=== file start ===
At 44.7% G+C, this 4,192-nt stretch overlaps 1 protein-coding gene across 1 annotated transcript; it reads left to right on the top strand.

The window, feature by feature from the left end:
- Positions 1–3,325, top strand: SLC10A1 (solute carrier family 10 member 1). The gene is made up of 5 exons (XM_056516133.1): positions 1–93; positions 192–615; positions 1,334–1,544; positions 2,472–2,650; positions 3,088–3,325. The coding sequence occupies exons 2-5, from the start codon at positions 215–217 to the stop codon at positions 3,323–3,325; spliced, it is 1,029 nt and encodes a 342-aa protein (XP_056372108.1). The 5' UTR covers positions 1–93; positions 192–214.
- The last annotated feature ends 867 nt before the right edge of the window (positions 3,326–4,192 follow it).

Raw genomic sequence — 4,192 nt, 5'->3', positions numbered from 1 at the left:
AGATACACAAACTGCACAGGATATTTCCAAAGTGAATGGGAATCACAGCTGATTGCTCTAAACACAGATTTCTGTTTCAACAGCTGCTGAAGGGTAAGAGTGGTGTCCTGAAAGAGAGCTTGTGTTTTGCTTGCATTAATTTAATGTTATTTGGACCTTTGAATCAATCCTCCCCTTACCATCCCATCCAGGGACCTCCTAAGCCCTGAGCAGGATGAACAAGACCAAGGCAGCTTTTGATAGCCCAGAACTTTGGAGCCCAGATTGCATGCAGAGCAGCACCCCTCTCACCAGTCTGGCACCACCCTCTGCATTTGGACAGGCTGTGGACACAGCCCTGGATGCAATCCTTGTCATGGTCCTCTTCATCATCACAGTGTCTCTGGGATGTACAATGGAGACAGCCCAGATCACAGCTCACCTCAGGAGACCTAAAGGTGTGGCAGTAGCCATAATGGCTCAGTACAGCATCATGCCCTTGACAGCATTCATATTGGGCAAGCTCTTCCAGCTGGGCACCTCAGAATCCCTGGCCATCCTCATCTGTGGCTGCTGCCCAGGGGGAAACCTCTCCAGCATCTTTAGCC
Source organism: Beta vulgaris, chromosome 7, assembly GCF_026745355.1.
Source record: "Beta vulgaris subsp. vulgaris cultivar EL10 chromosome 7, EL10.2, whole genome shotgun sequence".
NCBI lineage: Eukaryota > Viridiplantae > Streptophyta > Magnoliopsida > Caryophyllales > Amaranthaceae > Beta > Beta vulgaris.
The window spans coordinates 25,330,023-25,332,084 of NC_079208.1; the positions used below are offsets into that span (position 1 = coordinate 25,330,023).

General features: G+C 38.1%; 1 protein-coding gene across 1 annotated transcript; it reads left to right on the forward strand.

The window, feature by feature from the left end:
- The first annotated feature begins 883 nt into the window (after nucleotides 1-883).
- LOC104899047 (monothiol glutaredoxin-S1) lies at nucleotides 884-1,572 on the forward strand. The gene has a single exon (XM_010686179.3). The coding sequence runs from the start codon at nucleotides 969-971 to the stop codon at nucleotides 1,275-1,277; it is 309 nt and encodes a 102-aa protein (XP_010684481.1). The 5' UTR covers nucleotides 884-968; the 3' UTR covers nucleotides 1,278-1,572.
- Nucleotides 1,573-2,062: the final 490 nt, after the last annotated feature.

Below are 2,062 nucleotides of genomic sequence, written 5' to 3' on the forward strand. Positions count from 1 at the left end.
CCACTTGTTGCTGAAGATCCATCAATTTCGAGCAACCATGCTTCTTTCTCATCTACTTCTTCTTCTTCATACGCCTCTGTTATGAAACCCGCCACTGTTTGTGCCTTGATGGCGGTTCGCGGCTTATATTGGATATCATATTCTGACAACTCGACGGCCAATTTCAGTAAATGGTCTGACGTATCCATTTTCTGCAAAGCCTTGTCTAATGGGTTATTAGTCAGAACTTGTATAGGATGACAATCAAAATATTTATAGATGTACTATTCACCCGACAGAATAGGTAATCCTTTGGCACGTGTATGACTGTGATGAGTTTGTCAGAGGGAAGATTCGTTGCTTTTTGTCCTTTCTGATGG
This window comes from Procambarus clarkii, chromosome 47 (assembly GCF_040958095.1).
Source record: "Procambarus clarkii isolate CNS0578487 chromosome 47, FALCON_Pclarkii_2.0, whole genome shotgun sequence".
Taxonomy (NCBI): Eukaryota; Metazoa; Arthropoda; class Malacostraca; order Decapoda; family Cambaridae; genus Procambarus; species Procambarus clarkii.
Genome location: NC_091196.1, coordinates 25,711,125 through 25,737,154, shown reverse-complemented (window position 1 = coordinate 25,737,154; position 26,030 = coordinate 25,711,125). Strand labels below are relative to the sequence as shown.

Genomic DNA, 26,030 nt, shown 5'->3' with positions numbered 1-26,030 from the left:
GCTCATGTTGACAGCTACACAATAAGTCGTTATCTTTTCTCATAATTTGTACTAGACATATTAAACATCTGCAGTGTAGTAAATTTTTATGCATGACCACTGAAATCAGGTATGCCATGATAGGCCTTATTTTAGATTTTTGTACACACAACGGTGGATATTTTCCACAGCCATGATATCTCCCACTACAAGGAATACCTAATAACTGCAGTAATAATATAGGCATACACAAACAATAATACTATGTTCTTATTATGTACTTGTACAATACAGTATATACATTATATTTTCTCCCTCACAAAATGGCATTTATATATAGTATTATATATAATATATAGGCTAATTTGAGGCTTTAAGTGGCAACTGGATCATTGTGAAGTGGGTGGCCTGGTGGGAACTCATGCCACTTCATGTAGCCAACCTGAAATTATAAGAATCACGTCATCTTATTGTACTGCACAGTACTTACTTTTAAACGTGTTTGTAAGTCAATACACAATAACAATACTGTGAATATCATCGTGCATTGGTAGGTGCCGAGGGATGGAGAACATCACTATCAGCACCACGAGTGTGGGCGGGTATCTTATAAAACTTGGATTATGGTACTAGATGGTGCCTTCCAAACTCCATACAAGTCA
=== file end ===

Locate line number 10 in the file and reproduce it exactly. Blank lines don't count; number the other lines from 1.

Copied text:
The window spans coordinates 25,330,023-25,332,084 of NC_079208.1; the positions used below are offsets into that span (position 1 = coordinate 25,330,023).